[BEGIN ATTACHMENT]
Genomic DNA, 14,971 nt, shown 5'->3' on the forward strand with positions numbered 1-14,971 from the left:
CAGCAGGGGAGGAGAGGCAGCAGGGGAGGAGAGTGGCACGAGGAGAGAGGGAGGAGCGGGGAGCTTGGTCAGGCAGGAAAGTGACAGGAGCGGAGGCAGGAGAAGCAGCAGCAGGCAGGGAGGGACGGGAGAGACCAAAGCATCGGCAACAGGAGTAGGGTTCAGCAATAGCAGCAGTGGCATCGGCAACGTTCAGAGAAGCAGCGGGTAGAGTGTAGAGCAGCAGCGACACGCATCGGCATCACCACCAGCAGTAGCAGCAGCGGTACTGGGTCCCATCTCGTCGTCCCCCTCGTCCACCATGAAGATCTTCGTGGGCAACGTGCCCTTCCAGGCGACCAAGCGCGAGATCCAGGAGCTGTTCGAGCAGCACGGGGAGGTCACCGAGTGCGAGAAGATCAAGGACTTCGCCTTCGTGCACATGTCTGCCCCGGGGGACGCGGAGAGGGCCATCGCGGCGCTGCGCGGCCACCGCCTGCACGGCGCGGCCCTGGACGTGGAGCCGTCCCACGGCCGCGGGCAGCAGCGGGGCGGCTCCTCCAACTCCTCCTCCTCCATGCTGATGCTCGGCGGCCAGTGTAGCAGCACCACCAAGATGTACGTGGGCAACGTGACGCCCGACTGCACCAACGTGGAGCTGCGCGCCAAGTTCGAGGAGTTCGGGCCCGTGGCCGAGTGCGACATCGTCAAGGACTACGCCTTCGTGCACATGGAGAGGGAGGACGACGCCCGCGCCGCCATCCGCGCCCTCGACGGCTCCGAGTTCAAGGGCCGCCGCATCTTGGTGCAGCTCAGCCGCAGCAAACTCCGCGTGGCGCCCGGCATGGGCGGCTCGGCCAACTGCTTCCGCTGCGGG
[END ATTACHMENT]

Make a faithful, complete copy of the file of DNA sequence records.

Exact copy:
Genomic DNA, 14,971 nt, shown 5'->3' on the forward strand with positions numbered 1-14,971 from the left:
CAGCAGGGGAGGAGAGGCAGCAGGGGAGGAGAGTGGCACGAGGAGAGAGGGAGGAGCGGGGAGCTTGGTCAGGCAGGAAAGTGACAGGAGCGGAGGCAGGAGAAGCAGCAGCAGGCAGGGAGGGACGGGAGAGACCAAAGCATCGGCAACAGGAGTAGGGTTCAGCAATAGCAGCAGTGGCATCGGCAACGTTCAGAGAAGCAGCGGGTAGAGTGTAGAGCAGCAGCGACACGCATCGGCATCACCACCAGCAGTAGCAGCAGCGGTACTGGGTCCCATCTCGTCGTCCCCCTCGTCCACCATGAAGATCTTCGTGGGCAACGTGCCCTTCCAGGCGACCAAGCGCGAGATCCAGGAGCTGTTCGAGCAGCACGGGGAGGTCACCGAGTGCGAGAAGATCAAGGACTTCGCCTTCGTGCACATGTCTGCCCCGGGGGACGCGGAGAGGGCCATCGCGGCGCTGCGCGGCCACCGCCTGCACGGCGCGGCCCTGGACGTGGAGCCGTCCCACGGCCGCGGGCAGCAGCGGGGCGGCTCCTCCAACTCCTCCTCCTCCATGCTGATGCTCGGCGGCCAGTGTAGCAGCACCACCAAGATGTACGTGGGCAACGTGACGCCCGACTGCACCAACGTGGAGCTGCGCGCCAAGTTCGAGGAGTTCGGGCCCGTGGCCGAGTGCGACATCGTCAAGGACTACGCCTTCGTGCACATGGAGAGGGAGGACGACGCCCGCGCCGCCATCCGCGCCCTCGACGGCTCCGAGTTCAAGGGCCGCCGCATCTTGGTGCAGCTCAGCCGCAGCAAACTCCGCGTGGCGCCCGGCATGGGCGGCTCGGCCAACTGCTTCCGCTGCGGG